By Barbara Brown
I was 22 and the second-oldest of seven children when my father died, in 1965, after a three-year battle with Hodgkin lymphoma.
At that juncture in our health care history, the word cancer and associated diagnoses were not readily talked about. In Dad’s case, his doctor withheld his diagnosis from him but shared it with our mother and the older children in the family.
In 1969, Elisabeth Kübler-Ross’ book, “On Death and Dying,” opened a window on more honest conversations with the terminally ill. Today, it is the patient who “owns” the diagnosis and works in relationship with the health care team to establish a plan of care.
What were the consequences of shielding our Dad from this terminal illness? And how did it affect his children? Our father was denied the ability to share his fears, ask questions related to his treatment, express the joys and accomplishments of his life and come to terms with the ending of his life. His children needed a half century to share our own memories and impressions of him, and help change the images of the youngest who, sadly, remembered him for years as “sick, dying or dead.”
Perhaps the culture of the time, and the fact that our mother remarried two years after his death, had some impact on our collective silence. Now that we are all married with children of our own, we appreciate all that he, and we, were denied by his early death. It was the youngest sibling who recently framed the questions: “What year was Dad first diagnosed with cancer?” “Why have we never talked about his illness?” Thus began a rich and rewarding dialogue among us.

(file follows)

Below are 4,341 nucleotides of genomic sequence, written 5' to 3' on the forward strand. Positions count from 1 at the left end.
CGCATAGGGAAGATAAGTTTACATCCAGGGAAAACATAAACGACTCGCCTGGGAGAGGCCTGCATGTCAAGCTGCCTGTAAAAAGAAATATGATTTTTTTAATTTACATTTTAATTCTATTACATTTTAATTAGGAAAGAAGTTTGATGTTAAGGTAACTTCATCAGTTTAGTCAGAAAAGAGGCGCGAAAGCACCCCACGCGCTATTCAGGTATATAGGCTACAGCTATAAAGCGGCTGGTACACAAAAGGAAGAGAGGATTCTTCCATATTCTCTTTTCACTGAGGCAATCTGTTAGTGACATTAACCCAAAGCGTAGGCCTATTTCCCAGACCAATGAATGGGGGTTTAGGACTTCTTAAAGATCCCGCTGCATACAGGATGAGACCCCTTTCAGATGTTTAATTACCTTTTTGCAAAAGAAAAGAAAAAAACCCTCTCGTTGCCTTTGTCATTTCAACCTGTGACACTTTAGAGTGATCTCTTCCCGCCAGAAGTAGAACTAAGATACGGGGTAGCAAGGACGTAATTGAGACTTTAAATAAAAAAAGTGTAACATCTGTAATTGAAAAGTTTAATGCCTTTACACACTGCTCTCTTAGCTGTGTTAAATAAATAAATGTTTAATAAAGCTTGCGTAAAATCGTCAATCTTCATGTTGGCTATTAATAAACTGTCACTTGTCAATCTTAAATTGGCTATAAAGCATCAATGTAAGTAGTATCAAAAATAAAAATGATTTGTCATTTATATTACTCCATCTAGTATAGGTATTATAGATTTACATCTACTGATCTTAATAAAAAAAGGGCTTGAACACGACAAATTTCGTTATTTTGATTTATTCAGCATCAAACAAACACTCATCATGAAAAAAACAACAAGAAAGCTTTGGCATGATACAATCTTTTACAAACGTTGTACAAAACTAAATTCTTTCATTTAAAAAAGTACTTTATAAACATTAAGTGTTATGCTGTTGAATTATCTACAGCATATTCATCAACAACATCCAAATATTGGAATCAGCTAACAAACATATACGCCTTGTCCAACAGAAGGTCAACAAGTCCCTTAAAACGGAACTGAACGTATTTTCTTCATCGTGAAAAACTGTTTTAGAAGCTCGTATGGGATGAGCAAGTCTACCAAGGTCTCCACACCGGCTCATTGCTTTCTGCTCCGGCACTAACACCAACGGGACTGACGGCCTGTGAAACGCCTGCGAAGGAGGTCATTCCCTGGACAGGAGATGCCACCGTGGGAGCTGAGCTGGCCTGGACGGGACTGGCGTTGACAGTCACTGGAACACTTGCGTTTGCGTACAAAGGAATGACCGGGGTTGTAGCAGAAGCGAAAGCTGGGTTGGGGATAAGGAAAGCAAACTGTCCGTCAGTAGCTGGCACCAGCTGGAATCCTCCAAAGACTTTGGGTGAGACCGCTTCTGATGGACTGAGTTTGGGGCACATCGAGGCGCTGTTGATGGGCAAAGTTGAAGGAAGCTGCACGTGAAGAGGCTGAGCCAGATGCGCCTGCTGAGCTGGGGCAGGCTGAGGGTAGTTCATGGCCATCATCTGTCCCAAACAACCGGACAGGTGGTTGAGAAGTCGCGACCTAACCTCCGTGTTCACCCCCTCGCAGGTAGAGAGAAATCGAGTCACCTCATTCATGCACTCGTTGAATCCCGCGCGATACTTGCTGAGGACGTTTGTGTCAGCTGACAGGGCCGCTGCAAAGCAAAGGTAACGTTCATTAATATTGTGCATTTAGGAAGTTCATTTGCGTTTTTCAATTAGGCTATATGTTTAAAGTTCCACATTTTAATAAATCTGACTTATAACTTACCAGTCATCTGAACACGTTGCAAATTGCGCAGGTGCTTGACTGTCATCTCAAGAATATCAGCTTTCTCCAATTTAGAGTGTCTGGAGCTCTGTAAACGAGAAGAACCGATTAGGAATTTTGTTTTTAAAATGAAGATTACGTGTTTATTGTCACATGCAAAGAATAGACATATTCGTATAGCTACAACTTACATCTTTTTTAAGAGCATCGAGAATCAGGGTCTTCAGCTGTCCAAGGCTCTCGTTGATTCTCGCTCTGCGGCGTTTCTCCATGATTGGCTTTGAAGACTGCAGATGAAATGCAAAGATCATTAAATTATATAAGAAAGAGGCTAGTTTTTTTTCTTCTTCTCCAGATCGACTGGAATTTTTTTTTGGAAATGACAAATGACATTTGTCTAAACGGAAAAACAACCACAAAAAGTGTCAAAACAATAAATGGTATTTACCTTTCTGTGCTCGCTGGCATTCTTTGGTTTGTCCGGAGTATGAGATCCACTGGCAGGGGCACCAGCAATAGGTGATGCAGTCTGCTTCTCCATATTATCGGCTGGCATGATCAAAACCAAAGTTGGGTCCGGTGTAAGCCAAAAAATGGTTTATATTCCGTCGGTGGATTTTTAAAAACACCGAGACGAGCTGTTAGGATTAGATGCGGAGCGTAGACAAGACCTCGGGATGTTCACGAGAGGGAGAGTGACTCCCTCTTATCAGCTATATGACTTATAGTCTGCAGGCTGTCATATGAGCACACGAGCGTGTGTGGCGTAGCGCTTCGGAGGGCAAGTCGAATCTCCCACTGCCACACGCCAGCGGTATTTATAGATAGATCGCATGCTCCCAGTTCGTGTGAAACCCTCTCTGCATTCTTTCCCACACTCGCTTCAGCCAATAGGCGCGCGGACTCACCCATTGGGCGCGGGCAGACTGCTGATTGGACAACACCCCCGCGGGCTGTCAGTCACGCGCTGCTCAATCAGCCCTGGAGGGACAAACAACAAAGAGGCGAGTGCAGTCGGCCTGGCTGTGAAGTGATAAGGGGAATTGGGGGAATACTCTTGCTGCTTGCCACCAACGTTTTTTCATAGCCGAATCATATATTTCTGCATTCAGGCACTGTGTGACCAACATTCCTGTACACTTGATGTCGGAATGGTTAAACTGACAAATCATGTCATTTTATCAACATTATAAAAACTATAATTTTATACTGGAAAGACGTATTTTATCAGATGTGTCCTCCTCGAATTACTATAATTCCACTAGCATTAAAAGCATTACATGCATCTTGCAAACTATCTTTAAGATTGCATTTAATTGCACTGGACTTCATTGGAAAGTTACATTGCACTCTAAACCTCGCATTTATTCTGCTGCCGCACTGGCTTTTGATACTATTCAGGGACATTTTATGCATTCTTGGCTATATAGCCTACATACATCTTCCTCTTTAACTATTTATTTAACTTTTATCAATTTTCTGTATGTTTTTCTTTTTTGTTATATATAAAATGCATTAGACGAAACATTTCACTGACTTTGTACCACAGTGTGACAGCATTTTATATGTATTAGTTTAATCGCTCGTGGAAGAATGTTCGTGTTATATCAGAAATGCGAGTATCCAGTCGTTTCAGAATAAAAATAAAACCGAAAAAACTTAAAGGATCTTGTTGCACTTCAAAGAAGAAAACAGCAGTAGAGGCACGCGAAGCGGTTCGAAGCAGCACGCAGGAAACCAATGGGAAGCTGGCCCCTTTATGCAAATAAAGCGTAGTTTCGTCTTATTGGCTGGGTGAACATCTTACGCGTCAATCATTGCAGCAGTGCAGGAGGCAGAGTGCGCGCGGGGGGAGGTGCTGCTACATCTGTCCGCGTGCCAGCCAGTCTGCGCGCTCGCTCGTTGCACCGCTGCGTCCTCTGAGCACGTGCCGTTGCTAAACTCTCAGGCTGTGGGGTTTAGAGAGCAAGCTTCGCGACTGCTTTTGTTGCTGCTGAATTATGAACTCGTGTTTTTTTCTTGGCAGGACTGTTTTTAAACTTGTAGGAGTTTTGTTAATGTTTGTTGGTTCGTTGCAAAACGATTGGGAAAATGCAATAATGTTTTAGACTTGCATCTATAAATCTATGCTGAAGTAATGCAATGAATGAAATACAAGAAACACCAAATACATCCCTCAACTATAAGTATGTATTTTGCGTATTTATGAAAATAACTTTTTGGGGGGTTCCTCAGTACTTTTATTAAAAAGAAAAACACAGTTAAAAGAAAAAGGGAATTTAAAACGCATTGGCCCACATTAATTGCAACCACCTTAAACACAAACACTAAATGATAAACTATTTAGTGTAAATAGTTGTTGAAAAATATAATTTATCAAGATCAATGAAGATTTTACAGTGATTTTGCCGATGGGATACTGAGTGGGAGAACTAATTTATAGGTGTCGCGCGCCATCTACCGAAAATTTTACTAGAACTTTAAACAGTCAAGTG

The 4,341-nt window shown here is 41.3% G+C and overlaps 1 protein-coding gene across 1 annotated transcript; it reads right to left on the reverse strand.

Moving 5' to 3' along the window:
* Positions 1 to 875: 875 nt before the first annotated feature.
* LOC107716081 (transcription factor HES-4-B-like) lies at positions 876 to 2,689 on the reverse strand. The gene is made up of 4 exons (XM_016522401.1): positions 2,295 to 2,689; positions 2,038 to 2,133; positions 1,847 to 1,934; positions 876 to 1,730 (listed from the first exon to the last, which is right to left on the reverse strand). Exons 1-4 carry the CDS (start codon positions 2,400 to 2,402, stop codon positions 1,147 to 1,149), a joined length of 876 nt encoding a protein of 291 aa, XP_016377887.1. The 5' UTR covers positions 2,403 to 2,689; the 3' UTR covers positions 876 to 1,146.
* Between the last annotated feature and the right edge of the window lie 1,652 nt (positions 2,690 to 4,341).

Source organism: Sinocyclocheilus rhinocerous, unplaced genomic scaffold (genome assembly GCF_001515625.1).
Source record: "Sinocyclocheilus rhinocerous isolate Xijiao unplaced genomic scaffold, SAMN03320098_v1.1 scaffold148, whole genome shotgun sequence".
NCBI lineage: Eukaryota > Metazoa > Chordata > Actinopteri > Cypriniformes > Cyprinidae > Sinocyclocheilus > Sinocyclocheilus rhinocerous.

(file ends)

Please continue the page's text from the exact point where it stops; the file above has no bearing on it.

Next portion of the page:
A rediscovered treasure trove of photos revealed scenes from our parents’ courtship, the lively friendships they shared as young marrieds, the beginnings of a family and photos of our Dad as a young soldier and at several of his places of employment. These revelations brought more pictures that had been given to our sister-in-law containing pictures of the three youngest children.
With modern technology, my brother was able to scan and share the photos to be viewed by each of us. Long-buried memories brought forth conversations that flowed back and forth in emails. Even though each of us had a different set of memories that occasionally overlapped, they all, in my brother’s words, wove “a rich narrative tapestry, a vivid and accurate telling of our family’s experience of our Dad.”
This process allowed the youngest to know the father who, due to illness and death, he had never really known. It started a healing conversation, long overdue, allowing all of us to reclaim a Dad who loved telling a good story, relished his family and friends, had a wicked sense of humor and, according to a comment made by his older brother in a memoir, “people were the air he breathed.”
Today, with more open dialogues about cancer, improved knowledge and treatments to effect cures and extend lives, it is hard to imagine the secrecy that existed during the time described. Because of that experience, I have joined a group at Roswell Park Cancer Institute to encourage patients to share their story. Called Life Recorded, it is modeled on the popular series, StoryCorps.
According to the brochure, the program “offers the opportunity to remember, celebrate and record the lives of loved ones for generations to come.” In addition to providing a recorded history, it is believed to have therapeutic value in seeing the whole of life and not just a threatening illness. Our family’s recent experience has proven that point quite well!